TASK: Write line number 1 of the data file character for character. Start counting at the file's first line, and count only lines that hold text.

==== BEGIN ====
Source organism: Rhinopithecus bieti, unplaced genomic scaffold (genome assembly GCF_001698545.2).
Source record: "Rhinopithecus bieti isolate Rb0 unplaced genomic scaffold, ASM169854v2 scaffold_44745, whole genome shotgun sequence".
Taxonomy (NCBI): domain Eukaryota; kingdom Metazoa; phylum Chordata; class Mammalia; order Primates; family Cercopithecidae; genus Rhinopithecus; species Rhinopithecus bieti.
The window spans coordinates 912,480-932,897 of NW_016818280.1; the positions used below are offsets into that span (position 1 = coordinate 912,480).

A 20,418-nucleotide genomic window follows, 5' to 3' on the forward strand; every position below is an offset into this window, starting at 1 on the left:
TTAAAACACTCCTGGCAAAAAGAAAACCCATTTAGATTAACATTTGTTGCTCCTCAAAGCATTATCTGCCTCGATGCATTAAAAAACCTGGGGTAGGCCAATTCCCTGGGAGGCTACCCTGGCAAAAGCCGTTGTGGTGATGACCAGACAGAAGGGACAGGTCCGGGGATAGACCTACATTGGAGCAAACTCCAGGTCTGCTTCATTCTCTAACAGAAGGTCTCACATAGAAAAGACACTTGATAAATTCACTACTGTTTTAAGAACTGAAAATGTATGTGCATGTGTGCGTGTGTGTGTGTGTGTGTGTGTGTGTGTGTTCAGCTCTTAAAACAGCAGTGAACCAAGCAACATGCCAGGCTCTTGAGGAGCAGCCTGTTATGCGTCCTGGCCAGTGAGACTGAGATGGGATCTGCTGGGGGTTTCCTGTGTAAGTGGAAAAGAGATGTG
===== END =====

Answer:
Source organism: Rhinopithecus bieti, unplaced genomic scaffold (genome assembly GCF_001698545.2).